In a time where situationships are the status quo and dating app swipe culture threatens the believability of “something real”– Love Jones inspires even the most hopeless of romantics. A 90’s seed-to-flower story of the romance between two motivated young artists — a writer (Larenz Tate) and a photographer (Nia Long) — the film portrays the timeless (read: triggering) tribulations of twentysomethings love.
This exciting independent film with a brave ending and incredible soundtrack (Lauryn Hill, Duke Ellington, Cassandra Wilson) debuted at Sundance in 1997, and was picked up by a major company, but didn’t make waves in the box office. The test of time has only made this love story stronger, though, and remains a keystone of the era’s indie romantic dramas. (dir.Theodore Witcher, U.S., 1997, 108 m.)
“There are several reasons why this film works better than the common, garden-variety love story. To begin with, the setting and texture are much different than that of most mainstream romances. The culture, in which post-college African Americans mingle while pursuing careers and relationships, represents a significant change from what we’re used to….And Love Jones’s dialogue is rarely trite. When the characters open their mouths, it usually is because they have something intelligent to say, not because they’re trying to fill up dead air with meaningless words” – ReelReviews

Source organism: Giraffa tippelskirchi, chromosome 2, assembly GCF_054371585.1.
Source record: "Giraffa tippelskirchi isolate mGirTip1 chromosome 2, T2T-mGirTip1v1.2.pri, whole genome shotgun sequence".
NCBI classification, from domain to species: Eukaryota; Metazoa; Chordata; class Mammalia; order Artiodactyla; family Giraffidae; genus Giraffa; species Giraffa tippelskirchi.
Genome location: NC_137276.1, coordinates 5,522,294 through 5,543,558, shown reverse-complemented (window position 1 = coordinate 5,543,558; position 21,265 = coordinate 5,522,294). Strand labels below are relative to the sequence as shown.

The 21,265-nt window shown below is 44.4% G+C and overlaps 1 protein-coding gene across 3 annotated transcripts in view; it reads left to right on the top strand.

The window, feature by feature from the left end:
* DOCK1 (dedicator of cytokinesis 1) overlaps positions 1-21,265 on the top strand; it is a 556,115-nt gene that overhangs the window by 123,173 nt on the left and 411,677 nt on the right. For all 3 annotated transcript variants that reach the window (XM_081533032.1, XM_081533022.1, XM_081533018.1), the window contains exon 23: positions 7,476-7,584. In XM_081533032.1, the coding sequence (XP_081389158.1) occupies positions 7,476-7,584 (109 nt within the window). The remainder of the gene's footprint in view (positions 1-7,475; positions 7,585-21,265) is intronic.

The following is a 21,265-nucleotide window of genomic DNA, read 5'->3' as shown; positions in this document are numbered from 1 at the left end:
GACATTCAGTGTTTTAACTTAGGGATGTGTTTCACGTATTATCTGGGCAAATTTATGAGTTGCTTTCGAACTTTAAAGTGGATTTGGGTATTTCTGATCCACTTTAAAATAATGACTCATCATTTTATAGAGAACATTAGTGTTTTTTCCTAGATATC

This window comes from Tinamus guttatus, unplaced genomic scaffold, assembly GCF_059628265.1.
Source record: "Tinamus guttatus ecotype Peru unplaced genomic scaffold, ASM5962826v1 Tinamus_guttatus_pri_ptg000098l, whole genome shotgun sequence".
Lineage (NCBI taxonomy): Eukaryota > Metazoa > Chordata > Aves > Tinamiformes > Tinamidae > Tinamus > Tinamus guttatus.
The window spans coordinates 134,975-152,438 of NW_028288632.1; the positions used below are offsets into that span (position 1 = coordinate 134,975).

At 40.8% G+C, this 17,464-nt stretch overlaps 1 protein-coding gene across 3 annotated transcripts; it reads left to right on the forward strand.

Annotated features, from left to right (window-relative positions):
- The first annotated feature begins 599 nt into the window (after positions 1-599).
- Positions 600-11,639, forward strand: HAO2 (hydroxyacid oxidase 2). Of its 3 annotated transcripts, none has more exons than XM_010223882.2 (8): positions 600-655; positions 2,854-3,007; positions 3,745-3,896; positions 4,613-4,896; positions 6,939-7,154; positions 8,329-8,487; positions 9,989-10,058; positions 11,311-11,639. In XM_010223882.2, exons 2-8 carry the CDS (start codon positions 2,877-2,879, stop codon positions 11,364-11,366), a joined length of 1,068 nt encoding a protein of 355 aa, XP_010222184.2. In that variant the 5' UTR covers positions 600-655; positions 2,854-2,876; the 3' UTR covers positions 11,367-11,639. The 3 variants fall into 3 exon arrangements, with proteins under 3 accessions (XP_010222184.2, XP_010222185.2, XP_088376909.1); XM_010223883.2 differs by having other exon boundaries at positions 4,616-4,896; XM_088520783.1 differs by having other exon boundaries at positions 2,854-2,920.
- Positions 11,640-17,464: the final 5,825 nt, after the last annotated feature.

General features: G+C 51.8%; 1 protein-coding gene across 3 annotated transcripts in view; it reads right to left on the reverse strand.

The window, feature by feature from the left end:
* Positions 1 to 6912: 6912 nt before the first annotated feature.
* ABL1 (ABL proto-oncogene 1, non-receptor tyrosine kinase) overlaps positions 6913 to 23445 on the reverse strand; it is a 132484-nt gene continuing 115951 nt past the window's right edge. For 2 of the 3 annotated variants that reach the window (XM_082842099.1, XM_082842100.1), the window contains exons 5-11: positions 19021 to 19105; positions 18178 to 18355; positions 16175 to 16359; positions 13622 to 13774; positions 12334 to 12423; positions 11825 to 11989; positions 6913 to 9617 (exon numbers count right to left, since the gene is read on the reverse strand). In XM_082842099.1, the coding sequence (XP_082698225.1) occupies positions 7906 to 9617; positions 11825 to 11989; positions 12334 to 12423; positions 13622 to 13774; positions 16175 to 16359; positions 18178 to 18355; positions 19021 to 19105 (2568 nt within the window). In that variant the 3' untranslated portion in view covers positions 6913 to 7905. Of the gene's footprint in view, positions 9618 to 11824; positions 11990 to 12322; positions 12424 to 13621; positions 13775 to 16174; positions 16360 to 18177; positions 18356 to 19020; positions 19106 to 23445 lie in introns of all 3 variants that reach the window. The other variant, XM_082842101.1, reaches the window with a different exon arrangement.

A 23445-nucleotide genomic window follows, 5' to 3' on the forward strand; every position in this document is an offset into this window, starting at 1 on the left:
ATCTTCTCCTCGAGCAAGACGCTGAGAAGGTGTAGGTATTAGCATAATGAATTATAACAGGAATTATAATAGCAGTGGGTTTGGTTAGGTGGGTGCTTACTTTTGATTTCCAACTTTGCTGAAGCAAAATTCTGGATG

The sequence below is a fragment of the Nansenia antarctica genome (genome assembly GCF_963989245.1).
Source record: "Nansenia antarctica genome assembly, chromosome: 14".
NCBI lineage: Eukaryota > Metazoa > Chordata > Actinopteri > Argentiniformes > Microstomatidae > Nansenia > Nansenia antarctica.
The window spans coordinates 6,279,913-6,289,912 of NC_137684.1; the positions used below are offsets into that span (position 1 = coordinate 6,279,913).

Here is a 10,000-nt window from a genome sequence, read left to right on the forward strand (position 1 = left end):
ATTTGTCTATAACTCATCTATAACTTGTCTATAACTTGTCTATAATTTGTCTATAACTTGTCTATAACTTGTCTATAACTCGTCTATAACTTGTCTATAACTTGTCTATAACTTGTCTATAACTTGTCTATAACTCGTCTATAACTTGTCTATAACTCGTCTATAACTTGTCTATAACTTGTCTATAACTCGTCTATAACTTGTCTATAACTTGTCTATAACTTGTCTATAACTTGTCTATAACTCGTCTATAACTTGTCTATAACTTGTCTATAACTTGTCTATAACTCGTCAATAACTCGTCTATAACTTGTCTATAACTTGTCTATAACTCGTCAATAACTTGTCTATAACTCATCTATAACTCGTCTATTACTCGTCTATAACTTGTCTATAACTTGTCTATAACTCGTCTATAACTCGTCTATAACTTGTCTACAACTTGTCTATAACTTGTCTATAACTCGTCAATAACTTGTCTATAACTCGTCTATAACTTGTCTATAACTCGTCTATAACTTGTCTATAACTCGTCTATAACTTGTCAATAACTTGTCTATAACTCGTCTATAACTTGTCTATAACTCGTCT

Special thanks to Upstate Color for their promotion and support of this event. This collaboration aims to bring one of the many forms of Black love– a narrative that goes largely uncelebrated, underfunded, and unrecognized in mainstream media despite its infinite multiplicity–– to center stage this Valentine’s Day.
Upstate Color (UPCO) is a BIPOC community cultivating a sense of belonging by engaging and connecting with each other and our Upstate New York surroundings. You can learn more about UPCO here.